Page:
Bristol Palin, Teen Pregnancy, Hypocrasy, and what does it all have to do with politics?

by lydiasee

The first question that comes to mind whenever an aspect of private life is brought forth into the public view (Jamie Lynn Spears’ pregnancy, Britney Spears’ life in general, the teen-queen rehab dramas, isn’t Cheney’s daughter a lesbian?) is “Why is this the public’s business?”

It is a question that has no answer, for as long as there remains an appetite for crucifying public icons for entertainment value, we will continue to be forced to put up with Paris Hilton’s [et al] latest news on the Reuters ticker on CNN, under the REAL news.

What brings me to this state of relative outrage, is that Sarah Palin’s 17-year old daughter’s pregnancy has become more of a focus in this campaign than Sarah Palin’s plans to support our potential future president and their collective vision for our entirely fucked up post-Bush US. Even the fact that I have not written a single politically affiliated blog (I think..) and here I am waxing poetic about some knocked-up teenager since I find it impossible to focus on the election with such bull riding the airwaves.

“While it’s impossible to know what it’s like to be 17, pregnant, the daughter of a presumptive vice-presidential candidate and the talk of the nation — Bristol has not spoken publicly about the matter yet — the issue is especially sensitive given Sarah Palin’s and many Republicans’ endorsement of abstinence-only education and opposition to abortion.”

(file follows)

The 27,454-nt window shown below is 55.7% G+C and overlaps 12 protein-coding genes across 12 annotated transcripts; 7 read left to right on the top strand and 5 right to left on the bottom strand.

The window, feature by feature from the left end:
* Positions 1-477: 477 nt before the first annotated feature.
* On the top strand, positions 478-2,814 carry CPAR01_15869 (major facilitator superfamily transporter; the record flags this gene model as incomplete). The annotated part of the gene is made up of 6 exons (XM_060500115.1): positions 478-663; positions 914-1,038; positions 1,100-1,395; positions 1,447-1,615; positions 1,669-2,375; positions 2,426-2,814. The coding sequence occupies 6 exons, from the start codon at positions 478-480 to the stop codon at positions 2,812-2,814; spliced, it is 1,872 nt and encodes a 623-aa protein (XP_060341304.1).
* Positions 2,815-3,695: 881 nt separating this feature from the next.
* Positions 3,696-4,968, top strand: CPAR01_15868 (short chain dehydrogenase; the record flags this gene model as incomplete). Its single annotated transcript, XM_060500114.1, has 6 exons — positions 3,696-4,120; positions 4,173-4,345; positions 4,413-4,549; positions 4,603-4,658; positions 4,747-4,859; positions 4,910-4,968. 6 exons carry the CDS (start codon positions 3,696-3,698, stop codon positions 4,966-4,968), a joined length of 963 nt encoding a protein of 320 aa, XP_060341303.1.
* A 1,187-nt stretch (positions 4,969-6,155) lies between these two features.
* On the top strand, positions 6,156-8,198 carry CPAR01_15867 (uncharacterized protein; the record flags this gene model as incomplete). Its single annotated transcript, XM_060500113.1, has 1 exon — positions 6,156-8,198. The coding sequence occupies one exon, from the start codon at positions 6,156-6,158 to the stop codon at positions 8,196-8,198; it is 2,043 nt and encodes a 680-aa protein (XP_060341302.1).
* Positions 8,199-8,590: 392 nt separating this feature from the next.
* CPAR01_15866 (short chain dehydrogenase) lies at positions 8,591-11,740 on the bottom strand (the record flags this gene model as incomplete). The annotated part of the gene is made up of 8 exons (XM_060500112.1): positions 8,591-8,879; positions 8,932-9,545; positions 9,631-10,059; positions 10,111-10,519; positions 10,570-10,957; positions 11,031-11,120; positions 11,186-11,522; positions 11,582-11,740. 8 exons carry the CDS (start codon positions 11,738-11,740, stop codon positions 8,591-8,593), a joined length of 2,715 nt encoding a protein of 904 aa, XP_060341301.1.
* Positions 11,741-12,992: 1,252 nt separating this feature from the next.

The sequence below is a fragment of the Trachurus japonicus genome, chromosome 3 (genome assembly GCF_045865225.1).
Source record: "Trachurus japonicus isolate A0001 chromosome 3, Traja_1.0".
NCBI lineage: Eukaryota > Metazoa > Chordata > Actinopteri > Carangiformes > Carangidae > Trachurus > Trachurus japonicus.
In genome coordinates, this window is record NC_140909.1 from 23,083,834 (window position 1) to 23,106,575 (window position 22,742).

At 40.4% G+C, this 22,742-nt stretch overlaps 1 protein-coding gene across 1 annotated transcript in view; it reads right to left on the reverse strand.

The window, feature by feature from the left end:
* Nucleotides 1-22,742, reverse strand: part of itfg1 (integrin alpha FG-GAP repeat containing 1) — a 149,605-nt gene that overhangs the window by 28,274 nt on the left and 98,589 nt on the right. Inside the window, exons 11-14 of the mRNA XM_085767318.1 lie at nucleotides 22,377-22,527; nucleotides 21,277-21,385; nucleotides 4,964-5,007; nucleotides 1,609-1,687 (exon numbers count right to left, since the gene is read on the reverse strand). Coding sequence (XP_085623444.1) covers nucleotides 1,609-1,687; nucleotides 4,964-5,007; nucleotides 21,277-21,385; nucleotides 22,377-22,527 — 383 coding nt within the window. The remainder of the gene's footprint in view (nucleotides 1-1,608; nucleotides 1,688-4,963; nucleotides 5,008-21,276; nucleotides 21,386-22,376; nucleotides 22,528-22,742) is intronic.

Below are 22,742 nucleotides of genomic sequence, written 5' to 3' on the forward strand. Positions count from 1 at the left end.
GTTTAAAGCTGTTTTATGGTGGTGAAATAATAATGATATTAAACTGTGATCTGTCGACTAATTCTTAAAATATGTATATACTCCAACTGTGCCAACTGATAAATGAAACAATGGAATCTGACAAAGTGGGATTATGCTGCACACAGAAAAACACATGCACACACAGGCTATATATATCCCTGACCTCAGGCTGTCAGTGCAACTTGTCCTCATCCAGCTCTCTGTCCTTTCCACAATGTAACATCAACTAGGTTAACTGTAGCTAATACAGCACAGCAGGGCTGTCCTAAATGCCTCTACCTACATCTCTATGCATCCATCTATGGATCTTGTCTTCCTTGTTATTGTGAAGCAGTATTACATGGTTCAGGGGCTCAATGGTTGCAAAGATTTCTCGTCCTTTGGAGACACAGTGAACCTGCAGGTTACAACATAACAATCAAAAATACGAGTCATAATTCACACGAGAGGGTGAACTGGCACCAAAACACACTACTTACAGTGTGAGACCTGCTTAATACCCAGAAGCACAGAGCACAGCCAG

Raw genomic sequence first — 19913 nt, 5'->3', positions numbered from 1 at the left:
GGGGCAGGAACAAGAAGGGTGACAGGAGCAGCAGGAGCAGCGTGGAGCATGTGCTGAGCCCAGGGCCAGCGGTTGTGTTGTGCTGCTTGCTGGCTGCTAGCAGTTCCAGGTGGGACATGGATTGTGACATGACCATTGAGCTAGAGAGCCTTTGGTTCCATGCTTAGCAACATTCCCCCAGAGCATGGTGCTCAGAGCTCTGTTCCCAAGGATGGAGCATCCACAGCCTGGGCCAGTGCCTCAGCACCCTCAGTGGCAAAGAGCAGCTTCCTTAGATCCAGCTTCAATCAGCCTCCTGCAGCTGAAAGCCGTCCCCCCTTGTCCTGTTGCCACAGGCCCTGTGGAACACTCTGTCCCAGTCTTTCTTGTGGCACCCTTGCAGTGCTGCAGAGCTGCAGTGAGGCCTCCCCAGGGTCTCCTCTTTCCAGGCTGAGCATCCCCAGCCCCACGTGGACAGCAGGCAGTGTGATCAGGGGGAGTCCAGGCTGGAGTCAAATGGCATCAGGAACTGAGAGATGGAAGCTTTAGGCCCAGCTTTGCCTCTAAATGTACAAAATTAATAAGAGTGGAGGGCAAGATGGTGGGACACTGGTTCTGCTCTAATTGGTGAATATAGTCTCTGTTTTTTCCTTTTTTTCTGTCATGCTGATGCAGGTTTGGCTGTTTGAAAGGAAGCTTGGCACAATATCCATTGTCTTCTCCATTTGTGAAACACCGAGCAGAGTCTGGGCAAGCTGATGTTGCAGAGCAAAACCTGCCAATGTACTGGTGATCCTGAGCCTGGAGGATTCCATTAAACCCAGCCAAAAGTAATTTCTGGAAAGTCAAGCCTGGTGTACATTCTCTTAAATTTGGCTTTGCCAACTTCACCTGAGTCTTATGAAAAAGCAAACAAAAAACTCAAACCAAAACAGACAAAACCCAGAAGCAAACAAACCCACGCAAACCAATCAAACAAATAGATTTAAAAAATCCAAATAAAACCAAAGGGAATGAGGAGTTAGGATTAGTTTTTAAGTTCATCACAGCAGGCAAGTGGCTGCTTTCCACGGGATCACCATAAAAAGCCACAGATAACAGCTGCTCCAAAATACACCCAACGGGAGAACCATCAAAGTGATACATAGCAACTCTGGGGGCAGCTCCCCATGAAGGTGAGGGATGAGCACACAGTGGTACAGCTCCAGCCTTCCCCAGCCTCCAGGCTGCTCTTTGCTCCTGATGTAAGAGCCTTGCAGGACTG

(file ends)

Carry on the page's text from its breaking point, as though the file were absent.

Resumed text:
Ironically, in a world where premarital sex does not exist, and contraception is a veritable sin, how is a baby considered “a blessing!”?

If we really want to Devil’s Advocate [can that phrase be a verb?] in a statement issued Monday, Sarah Palin said she and her husband, Todd, are “proud of Bristol’s decision to have her baby and even prouder to become grandparents.” Palin is proud of her daughter’s decision, meaning that it was a choice for Bristol to either keep or abort her child, ergo, Palin is proud that her daughter had a choice, and made the ‘right’ choice. Isn’t the ability to make said decision supportive of choice in general?

Leave the poor kid alone, I say, and focus, rather, on her mother’s complete inability to be VP or if McCain were to be elected and then die (or be assassinated), President due to her extreme lack of experience and general wishy-washiness.